Last October, I made a genuine attempt at unearthing why Canada holds the dubious distinction of being the world’s most expensive place to own a cellphone. I’ve also written extensively about the need to learn some lessons from Europe and settle the ‘outrageous’ roaming fee debate for good.
All this while, I’ve found comfort in the fact that the reasonable payphone rates in Canada are something to cheer about. Not that I use payphones very often, but it’s always been a fallback option when I’m not carrying my cellphone and I need to reach out to someone.
However, recent reports suggest that economical payphone comfort may be short-lived. In January, Bell Canada and Bell Aliant reached out to the CRTC seeking clearance to double their payphone rates from 50 cents up to $1 and their pay-by-card rates from $1 to $2. While conflicting reports suggest that CRTC is likely to approve the proposed hike and that Bell says it has no plans to increase the payphone fee, I’d rather focus on whether it’s really necessary to do so?
After all, payphones are already a fading technology and such a monstrous rate hike might well be the final nail in the coffin.
In its request to the CRTC, Bell said it needs to increase rates because fewer people are using payphones as cellphones and smartphones proliferate the marketplace. The company says it needs to cover the cost of maintaining payphones and to convert them to accept new one dollar coins coming later this year. However, Bell clarifies that the exact amount of the increase hasn’t been determined yet but it needs the CRTC to adopt a flexible approach to ensure that companies operating in this segment have enough margin to remain in business.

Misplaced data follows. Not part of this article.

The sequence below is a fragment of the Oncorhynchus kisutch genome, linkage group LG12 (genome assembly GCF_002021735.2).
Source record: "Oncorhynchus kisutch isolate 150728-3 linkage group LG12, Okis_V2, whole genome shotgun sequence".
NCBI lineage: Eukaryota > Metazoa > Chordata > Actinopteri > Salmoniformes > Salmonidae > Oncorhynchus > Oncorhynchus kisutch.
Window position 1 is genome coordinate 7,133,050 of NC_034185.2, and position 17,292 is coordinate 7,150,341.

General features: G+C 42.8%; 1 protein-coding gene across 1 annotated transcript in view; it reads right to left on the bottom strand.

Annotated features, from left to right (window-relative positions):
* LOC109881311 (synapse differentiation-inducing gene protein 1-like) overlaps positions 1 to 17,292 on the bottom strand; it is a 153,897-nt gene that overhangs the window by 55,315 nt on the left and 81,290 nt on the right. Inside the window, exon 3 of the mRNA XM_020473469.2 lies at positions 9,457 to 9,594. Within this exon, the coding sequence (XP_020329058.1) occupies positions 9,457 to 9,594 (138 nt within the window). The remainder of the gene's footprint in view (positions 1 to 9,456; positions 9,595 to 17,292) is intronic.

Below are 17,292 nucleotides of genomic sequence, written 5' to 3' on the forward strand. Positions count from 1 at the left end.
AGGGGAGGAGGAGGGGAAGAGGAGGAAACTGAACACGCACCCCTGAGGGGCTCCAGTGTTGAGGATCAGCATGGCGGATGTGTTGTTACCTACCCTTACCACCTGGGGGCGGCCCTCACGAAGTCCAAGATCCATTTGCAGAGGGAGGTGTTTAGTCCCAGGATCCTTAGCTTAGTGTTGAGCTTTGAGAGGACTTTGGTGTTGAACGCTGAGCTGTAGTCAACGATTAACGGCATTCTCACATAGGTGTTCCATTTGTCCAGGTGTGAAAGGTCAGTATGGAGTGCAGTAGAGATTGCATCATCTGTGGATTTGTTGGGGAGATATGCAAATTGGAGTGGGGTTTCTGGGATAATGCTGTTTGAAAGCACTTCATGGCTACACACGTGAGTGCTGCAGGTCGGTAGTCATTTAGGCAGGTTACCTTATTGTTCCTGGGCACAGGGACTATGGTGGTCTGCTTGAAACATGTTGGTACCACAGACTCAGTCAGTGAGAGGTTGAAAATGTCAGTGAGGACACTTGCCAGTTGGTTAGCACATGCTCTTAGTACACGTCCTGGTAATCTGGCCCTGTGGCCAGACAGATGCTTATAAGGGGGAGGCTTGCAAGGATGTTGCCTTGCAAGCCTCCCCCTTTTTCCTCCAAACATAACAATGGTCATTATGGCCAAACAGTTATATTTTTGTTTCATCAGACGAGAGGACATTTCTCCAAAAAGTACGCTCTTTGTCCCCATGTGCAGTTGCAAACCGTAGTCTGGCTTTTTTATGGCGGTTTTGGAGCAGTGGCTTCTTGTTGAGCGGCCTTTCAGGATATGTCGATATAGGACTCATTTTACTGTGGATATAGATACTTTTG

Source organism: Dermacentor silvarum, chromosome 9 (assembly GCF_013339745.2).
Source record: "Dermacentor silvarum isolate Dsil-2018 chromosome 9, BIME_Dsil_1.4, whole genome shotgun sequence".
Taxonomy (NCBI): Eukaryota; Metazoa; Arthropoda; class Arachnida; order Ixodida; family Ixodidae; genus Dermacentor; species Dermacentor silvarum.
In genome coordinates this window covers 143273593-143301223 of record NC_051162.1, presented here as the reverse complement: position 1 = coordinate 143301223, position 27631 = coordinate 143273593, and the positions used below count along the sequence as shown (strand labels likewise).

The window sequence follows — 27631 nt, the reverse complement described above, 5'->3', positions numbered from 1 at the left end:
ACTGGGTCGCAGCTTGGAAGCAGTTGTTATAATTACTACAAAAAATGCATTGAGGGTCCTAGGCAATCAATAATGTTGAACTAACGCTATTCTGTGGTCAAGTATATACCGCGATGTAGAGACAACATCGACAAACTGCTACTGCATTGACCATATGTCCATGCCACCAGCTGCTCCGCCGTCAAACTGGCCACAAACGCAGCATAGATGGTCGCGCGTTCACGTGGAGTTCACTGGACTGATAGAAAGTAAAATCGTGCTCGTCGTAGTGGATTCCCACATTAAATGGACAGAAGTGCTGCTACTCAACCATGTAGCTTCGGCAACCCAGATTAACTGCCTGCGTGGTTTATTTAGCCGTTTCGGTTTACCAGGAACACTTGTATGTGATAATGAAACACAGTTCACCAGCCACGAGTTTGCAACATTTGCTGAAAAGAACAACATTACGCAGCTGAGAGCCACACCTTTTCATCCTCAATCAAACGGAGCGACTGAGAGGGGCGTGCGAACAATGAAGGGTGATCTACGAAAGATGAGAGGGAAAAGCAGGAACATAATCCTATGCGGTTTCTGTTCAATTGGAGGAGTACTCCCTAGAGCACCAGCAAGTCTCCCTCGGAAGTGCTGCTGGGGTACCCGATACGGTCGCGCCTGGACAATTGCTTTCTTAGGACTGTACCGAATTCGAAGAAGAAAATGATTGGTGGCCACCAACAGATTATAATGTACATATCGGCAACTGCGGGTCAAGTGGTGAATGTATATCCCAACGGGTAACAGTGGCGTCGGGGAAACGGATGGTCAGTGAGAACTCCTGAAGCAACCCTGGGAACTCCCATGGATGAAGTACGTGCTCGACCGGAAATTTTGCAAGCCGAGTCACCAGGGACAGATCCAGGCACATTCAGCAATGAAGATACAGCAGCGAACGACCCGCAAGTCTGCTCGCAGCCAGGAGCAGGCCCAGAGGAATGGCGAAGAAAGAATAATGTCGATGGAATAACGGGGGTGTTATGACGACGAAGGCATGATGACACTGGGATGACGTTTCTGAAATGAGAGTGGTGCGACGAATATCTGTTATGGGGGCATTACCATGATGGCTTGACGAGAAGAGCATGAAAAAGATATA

Interesting though, Bell has declined to disclose any information related to the revenue lost and the number of phones decommissioned. Official CRTC data suggests that nearly 28,000 pay phones owned by Canada’s major providers have been removed Canadian streets since 2006. It is believed that average retail revenue per pay phone has declined from $1,148 in 2006 to $860 in 2010.
To put things in perspective, the payphone rates were last revised in 2007, when the CRTC increased the price cap from 25 cents to 50 cents for local calls, and from 50 cents to $1 for plastic card calls.
While such a hike isn’t likely to impact the smartphone frenzy population, it will have a substantial effect on the people living in rural areas who use payphones as part of their daily lives. After all, weren’t the payphones installed for people who can’t afford cellphone or landline service?
The point I’m trying to make – not everybody can afford an iPhone, Android or even a feature phone for that matter. Payphone is the primary telecommunication medium for such people and they’re going to be the hardest hit if the CRTC and providers gang up to force a rate hike. In that context, a rate hike may not be the best policy response on this matter. What do you think?